10-year Treasury yield briefly hits all-time low under 0.7% as flight to bonds continues

The global flight to the safety government debt continued on Friday as investors piled into U.S. Treasuries and sent the yield on the 10-year note to record lows.

The yield on the benchmark 10-year Treasury note sank to 0.695% around 4:45 a.m. ET, breaking below 0.7% for the first time ever, according to Tradeweb data. As of the latest reading, however, the 10-year yield had moved off those lows to 0.72%.

The yield on the 30-year Treasury bond hit a fresh record low of 1.279%; the 5-year yield fell to 0.537%, its lowest level since July 2012; and the 2-year yield dropped to 0.451%, its lowest since January 2016. Bond yield fall as their prices rise.

The plunge in yields came amid an exodus from stocks as disruptions to businesses around the world on the back of the coronavirus outbreak heighten fears of a global slowdown.

“It’s a brave new world of 0-handles and we’ve now taken to referencing 10-year yields in basis point terms. 1.0%, thanks for the memories,” wrote Ian Lyngen, head of rates strategy at BMO Capital Markets.

“The ‘great repricing’ continues, encouraged by falling equity prices and reports that coronavirus infections are approaching 100,000 worldwide,” he added. “The economic implications are still unknowable at present, even if the logic that ‘the longer the global shutdown continues the deeper the impact’ resonates among market participants.”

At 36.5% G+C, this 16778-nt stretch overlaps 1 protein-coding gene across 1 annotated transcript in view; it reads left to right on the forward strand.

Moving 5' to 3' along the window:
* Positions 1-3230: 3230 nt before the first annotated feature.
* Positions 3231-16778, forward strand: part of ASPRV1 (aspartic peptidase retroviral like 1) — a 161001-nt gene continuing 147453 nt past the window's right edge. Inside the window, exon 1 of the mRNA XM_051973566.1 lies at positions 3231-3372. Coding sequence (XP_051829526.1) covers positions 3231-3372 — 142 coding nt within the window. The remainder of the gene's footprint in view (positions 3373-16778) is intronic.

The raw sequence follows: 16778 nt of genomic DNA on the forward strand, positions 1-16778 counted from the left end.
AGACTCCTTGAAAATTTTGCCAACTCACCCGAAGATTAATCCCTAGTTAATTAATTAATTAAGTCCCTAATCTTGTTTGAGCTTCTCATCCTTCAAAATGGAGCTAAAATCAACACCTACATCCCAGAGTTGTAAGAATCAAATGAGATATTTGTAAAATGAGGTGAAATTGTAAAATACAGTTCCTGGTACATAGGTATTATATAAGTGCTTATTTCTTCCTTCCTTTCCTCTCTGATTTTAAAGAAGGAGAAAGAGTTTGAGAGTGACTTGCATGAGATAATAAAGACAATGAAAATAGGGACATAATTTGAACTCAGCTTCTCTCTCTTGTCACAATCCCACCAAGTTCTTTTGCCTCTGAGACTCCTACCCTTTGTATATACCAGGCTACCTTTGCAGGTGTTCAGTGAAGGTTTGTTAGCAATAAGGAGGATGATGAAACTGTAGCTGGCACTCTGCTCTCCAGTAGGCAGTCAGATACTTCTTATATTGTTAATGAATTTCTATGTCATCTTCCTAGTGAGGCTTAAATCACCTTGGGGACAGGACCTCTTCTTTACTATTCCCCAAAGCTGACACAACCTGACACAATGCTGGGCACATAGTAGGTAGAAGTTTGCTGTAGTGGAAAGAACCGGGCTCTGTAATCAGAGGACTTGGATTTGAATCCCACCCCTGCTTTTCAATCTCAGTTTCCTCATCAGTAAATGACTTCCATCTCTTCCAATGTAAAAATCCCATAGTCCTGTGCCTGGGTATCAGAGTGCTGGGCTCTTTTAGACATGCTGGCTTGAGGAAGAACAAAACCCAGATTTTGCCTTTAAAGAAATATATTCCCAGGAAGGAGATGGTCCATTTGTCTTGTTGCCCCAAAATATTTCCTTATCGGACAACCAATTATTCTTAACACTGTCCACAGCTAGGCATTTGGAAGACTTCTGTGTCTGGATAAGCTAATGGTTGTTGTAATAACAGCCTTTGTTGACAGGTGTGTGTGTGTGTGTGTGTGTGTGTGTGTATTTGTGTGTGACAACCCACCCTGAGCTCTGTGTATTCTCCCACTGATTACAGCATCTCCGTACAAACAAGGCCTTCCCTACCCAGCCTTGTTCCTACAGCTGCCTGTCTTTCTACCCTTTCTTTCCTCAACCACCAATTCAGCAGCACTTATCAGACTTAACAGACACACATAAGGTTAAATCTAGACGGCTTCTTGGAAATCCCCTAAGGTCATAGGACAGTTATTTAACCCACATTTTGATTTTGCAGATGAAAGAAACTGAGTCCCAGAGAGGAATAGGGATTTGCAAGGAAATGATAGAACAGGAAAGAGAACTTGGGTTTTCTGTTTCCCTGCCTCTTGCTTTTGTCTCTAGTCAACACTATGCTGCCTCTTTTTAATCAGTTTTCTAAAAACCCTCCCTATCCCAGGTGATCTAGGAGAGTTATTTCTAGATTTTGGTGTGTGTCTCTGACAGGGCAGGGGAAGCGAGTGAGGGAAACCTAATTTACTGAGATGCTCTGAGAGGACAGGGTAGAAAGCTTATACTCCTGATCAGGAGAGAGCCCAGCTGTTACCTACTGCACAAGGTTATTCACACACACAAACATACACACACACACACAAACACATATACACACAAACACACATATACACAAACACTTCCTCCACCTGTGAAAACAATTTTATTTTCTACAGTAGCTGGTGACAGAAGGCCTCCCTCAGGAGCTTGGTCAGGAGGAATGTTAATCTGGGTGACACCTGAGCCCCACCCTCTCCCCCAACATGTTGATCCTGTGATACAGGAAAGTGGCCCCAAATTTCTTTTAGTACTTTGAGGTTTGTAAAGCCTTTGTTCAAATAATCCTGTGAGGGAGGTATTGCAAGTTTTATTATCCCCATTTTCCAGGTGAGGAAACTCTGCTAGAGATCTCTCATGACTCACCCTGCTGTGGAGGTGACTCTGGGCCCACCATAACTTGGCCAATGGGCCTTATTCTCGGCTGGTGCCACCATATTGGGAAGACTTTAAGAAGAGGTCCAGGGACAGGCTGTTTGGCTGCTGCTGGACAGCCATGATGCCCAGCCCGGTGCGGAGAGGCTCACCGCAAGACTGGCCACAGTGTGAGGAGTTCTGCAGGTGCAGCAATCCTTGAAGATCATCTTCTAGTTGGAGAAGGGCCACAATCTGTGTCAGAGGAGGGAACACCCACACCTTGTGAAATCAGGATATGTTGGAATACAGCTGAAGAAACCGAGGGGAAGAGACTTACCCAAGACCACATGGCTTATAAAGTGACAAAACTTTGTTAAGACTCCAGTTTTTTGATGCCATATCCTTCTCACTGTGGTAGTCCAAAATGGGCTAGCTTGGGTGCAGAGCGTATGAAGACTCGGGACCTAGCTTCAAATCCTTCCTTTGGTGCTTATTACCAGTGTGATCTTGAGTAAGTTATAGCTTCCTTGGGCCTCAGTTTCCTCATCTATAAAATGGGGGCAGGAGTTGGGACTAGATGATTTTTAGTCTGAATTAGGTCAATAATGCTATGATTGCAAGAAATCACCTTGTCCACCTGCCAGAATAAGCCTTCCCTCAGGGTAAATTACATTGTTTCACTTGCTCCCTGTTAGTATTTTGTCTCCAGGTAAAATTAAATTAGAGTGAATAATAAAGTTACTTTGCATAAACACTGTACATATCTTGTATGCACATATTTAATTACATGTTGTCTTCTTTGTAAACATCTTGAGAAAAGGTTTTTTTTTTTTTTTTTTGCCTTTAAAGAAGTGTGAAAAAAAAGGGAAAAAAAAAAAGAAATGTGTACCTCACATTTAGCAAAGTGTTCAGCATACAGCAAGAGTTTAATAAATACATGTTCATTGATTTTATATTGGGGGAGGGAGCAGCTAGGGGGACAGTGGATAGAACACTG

The U.S. Federal Reserve has already implemented an emergency 50-basis-point cut to interest rates in a bid to contain the expected economic fallout from the outbreak, the first such reduction since the financial crisis.

DoubleLine CEO Jeffrey Gundlach told CNBC on Thursday that he expects the 10-year yield is near the bottom of its fall but that short-term rates will go to zero as growth concerns over the coronavirus persist.

“If we look at history, once the Fed does a panic, inter-meeting rate cut, particularly when it’s 50 basis points ... they typically cut pretty quickly again,” Gundlach said. “I’m in the camp that the Fed is going to cut rates again, perhaps even in two weeks” during its regularly scheduled meeting.

“We will see short rates headed toward zero,” he added.

The U.S. government announced an $8 billion spending package on Wednesday to help combat the spread of the coronavirus, while the IMF also unveiled a $50 billion aid program.

Source: CNBC.
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